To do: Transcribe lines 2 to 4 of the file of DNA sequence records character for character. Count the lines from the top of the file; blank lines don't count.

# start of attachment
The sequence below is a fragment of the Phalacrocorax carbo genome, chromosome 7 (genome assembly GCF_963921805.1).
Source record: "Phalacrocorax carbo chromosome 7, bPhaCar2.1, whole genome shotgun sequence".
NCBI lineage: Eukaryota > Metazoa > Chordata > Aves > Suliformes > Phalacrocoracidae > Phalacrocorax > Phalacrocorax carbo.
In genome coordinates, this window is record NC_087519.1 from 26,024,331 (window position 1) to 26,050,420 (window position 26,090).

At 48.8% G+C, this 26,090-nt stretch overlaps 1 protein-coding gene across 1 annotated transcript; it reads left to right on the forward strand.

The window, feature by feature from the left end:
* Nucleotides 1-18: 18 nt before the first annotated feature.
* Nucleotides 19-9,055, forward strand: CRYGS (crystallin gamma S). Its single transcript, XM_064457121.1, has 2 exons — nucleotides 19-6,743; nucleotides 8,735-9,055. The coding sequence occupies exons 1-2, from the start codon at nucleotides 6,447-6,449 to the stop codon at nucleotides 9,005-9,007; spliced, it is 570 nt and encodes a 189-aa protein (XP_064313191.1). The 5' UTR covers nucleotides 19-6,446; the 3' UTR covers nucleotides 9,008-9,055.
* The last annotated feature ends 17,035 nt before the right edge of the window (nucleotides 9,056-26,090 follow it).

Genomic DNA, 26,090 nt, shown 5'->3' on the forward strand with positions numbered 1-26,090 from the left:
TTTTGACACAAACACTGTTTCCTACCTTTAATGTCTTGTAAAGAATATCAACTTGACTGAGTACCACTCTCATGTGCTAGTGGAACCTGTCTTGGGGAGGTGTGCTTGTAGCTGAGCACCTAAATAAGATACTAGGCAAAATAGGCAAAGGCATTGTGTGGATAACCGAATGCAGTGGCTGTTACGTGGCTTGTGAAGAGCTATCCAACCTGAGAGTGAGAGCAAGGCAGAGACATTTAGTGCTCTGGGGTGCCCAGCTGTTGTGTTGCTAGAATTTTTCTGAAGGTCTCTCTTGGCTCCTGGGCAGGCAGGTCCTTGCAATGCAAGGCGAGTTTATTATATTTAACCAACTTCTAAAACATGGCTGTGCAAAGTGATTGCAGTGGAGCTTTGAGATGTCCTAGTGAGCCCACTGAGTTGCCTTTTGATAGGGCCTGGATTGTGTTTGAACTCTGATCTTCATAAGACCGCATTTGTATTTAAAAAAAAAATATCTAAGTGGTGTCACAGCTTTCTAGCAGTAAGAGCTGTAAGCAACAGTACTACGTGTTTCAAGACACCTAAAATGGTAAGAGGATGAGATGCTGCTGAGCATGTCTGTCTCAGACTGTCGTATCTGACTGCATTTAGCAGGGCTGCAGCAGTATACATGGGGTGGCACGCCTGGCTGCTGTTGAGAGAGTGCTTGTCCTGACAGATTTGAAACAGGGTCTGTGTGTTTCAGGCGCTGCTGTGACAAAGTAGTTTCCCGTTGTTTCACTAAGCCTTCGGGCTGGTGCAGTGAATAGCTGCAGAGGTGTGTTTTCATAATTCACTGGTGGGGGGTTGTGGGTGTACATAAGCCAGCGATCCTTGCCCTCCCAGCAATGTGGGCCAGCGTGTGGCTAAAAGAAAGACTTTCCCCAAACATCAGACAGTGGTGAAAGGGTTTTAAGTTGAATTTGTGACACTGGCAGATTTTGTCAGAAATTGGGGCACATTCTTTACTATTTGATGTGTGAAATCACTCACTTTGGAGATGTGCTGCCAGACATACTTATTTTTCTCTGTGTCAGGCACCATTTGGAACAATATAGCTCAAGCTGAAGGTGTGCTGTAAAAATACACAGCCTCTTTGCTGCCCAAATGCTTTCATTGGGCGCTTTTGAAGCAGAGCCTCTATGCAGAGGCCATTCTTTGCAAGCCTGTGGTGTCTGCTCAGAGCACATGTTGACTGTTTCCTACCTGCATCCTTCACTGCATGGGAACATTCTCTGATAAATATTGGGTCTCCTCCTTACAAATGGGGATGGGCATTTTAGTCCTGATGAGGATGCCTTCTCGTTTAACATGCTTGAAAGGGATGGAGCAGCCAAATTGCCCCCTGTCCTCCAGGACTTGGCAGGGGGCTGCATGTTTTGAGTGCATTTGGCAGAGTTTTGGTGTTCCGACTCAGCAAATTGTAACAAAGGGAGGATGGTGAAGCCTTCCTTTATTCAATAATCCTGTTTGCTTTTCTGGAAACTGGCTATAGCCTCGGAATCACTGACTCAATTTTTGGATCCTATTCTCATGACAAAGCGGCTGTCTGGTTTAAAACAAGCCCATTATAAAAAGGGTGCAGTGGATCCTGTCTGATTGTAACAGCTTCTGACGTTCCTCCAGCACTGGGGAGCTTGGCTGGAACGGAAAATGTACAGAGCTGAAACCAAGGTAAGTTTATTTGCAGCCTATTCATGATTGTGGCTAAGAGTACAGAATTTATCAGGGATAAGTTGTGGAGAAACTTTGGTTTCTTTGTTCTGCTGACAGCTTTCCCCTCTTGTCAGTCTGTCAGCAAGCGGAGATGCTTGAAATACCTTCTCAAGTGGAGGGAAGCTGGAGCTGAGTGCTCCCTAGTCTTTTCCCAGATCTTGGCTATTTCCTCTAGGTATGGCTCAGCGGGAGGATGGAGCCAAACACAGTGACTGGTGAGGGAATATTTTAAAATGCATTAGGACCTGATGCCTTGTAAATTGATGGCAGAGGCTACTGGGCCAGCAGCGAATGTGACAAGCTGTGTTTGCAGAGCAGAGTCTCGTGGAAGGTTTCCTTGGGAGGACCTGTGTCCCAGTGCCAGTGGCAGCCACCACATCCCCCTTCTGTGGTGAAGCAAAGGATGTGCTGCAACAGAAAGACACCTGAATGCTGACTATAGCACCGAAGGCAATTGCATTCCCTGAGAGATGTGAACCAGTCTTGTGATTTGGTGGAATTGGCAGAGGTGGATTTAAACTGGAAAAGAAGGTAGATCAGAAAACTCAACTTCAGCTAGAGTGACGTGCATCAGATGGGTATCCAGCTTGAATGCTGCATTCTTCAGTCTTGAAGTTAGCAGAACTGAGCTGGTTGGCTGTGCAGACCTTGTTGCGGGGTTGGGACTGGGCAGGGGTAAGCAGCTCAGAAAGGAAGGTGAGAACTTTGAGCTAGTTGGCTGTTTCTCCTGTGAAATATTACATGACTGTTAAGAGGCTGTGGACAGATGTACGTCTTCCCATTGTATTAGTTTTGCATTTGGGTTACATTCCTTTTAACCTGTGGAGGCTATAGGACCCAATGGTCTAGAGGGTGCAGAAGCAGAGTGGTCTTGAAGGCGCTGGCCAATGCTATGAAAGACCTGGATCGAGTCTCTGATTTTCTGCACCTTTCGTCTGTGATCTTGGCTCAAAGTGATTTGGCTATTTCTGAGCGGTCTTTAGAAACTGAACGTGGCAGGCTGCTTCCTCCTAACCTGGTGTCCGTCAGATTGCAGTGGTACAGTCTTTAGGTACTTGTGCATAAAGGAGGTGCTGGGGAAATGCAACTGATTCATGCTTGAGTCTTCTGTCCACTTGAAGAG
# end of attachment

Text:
Source record: "Phalacrocorax carbo chromosome 7, bPhaCar2.1, whole genome shotgun sequence".
NCBI lineage: Eukaryota > Metazoa > Chordata > Aves > Suliformes > Phalacrocoracidae > Phalacrocorax > Phalacrocorax carbo.
In genome coordinates, this window is record NC_087519.1 from 26,024,331 (window position 1) to 26,050,420 (window position 26,090).